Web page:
Permitting: The guidebook lists the agencies typically involved in permitting erosion control projects, and discusses their jurisdictions. The entire permitting process is explained, including typical permitting timelines, permit requirements, and approval criteria.
Types of erosion control: The guidebook divides erosion control mechanisms that are viable on the Oregon coast into two categories: nonstructural and structural. Nonstructural mechanisms include vegetative stabilization, dynamic revetments, beach scraping, and beach nourishment. Structural mechanisms include seawalls, riprap revetments, sandbags, and gabion structures. For each erosion control mechanism, the guidebook provides a literature review of the erosion control mechanism, its applicability to and use on the Oregon coast, and its usefulness in responding to sea level rise impacts.
I had the chance to do a series of 5 presentations in October and November to let people know that the guidebook existed; the most exciting and formal of these was to the Land Conservation and Development Commission. I also spent time learning Adobe InDesign so that I could present the guidebook information in a more visually appealing way.
I’m really proud of the work that I’ve done for this fellowship and of the final guidebook. However, this year has been tough. I’ve been fighting burnout and struggling with working from home. At the outset of my fellowship, I imagined myself finishing this fellowship as a super-productive master writer and communicator that had tackled several side projects in addition to my main fellowship project. I’ve had to come to terms with the fact that that vision was both partially unrealistic and partially not possible due to the challenges of working through a pandemic. But I’ve learned other things from a challenging year of work. Stephanie and Sarah reminded me at the halfway point of my fellowship that part of the skillset I spent this year learning was resilience and the ability to advocate for myself in challenging situations.
Here are a few other non work-related things I’ve learned this year:
Regular check-ins helped mitigate the dread Imposter Syndrome. At the halfway point of my fellowship, I was beginning to feel like I wasn’t meeting expectations and that my inadequacy would be found out at any second. However, after a halfway point check-in with my mentor, I found out that she had a good understanding of my progress and was happy with it. This shifted my perspective and allowed me to approach the second half of my fellowship from a place of confidence rather than fear.
I learned how to plan and execute a longer-term project. For this project, I created a work plan, reevaluated it on a regular basis, and included review deadlines for outside parties to keep myself on track.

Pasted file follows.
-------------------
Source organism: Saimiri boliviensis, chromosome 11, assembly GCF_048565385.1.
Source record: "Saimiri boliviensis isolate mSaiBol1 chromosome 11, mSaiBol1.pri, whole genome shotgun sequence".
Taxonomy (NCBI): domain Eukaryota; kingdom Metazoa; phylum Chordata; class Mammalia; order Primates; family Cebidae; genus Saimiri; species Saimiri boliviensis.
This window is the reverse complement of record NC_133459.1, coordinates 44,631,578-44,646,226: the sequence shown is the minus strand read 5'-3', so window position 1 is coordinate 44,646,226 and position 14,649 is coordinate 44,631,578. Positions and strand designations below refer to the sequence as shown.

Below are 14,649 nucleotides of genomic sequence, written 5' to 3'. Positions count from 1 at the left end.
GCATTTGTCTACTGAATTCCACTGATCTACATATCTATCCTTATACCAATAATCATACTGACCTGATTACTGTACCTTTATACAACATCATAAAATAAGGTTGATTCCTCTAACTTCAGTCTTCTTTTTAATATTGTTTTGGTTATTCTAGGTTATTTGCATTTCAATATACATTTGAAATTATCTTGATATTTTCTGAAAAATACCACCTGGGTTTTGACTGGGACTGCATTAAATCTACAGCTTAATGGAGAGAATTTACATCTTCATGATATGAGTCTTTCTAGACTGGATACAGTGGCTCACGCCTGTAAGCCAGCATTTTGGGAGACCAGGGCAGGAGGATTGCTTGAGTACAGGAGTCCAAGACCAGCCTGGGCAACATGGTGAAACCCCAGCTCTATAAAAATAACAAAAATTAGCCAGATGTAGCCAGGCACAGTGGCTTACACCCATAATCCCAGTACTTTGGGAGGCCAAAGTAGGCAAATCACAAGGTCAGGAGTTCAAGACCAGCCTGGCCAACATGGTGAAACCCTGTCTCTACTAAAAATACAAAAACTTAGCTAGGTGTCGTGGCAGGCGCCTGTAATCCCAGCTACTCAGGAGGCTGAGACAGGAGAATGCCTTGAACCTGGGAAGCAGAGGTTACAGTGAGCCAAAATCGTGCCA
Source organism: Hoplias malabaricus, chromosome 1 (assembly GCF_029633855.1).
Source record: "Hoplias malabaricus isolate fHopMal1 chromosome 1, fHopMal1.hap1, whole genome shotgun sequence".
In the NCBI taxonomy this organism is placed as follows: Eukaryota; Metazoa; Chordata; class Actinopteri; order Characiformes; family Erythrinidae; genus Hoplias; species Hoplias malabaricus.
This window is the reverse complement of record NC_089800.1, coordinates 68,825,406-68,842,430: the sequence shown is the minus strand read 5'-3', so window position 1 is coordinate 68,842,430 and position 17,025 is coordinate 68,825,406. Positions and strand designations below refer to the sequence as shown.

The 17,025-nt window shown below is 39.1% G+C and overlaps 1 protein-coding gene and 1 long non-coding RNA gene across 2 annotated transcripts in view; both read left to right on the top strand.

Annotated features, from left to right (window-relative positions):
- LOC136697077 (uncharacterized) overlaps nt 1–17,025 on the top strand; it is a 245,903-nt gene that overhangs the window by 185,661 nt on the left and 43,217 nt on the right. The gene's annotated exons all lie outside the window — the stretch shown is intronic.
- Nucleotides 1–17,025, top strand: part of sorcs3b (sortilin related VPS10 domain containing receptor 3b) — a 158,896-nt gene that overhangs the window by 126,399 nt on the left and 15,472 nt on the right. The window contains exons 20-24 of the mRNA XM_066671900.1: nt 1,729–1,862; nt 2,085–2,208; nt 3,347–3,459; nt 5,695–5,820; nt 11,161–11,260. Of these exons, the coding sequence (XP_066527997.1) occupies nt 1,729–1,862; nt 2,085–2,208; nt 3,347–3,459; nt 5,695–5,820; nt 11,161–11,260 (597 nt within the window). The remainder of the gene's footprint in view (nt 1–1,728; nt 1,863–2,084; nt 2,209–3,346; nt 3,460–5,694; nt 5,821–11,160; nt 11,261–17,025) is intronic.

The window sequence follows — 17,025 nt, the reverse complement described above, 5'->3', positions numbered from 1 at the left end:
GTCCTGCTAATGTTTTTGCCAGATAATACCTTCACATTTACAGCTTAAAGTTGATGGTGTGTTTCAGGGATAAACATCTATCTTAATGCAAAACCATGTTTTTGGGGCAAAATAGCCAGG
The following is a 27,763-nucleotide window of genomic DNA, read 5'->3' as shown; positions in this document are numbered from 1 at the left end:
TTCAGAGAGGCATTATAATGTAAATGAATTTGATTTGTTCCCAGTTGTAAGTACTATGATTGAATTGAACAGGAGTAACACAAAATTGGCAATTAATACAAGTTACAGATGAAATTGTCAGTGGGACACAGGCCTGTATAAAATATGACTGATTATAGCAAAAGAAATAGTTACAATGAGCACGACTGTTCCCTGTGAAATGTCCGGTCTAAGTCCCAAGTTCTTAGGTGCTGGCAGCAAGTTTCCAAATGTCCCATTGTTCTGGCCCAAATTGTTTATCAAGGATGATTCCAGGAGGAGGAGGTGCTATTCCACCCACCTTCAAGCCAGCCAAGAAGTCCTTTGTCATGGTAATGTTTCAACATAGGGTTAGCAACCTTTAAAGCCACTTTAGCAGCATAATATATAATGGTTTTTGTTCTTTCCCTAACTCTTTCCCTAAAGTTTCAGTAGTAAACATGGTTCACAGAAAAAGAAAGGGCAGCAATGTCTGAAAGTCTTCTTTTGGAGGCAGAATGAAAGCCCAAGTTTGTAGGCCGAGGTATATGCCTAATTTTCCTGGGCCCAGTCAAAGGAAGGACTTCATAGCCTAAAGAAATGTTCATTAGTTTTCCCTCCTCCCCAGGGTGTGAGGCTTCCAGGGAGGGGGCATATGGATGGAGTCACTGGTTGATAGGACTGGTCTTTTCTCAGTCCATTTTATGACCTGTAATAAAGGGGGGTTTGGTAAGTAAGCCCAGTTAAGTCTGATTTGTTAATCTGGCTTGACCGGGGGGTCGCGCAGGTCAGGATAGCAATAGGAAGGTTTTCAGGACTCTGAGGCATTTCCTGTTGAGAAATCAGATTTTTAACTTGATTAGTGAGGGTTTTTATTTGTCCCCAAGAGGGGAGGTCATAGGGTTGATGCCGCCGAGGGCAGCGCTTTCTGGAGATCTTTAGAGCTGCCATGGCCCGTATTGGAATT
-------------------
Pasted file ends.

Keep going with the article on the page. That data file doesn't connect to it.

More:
I learned strategies to help myself push through periods of low motivation, including changing my workspace, using the Pomodoro technique to break work down into smaller chunks, and figuring out what activities allowed my brain to rest and recharge.
I’m excited to take what I’ve learned this year and bring it into my next job: a PhD in coastal engineering at OSU beginning in March 2022. I’ll be studying dynamic revetments, which are one of the erosion control practices I wrote about in the guidebook. I’ll get to do fieldwork on the Oregon coast and outreach with the practitioners who work there. I’m excited to continue exploring the issue of erosion control from the academic perspective and to continue working with the awesome people I’ve met over the course of this fellowship.
For my master’s project, I am working on the ecological, economic, and socio-cultural impacts of razor clams for Oregon coastal communities. I am excited to partner with Oregon Sea Grant to continue my project into its final year. Though I will say, time is flying.
It’s hard to believe that I’m over half finished with my master’s project. Last summer, I interviewed razor clam harvesters, business owners, and communities leaders in Northern Oregon for part of my project. I am excited to add their thoughts and knowledge to my research! I believe that knowledge gained through science and experience are both valid, and there are many benefits to having both in the conversation. The importance of the razor clam fishery in Oregon hasn’t ever been studied, which is one of the reasons why I am so interested in this project. I get to add both scientific and ecological knowledge to help fill this gap in our understanding of the impacts of a healthy fishery.
That also means that I get to take trips up to Seaside and Astoria every now and again. For example, this past summer, I got to see the Peter Iredale shipwreck for the first time and go to the Astoria Column.
The months ahead will be filled with final data analysis and the preparation to defend next summer. I will also be preparing materials for ODFW to use for outreach to better connect with the razor clam harvesting community as part of my public outreach. Busy days are ahead, but I look forward to working with OSG and other OSG scholars in the coming months.
As I wrap up my first year as a fellow, I am reflecting on what I have learned about aquaculture in Oregon. From conducting a survey with the aquaculture industry, agencies, and researchers, I gained new perspectives on perceived barriers to expanding production, which I wrote about in my last blog. I have also done a lot of research on regulatory structure and ways to streamline permitting processes for new aquaculture operations, which I plan to write about in a future blog post after finishing up a report on this topic. Getting back to the basics though, I thought it might be useful to talk about the different types of aquaculture in Oregon. I am currently working on some educational content for the Oregon Sea Grant website that will go into detail about this information, and wanted to share some highlights here.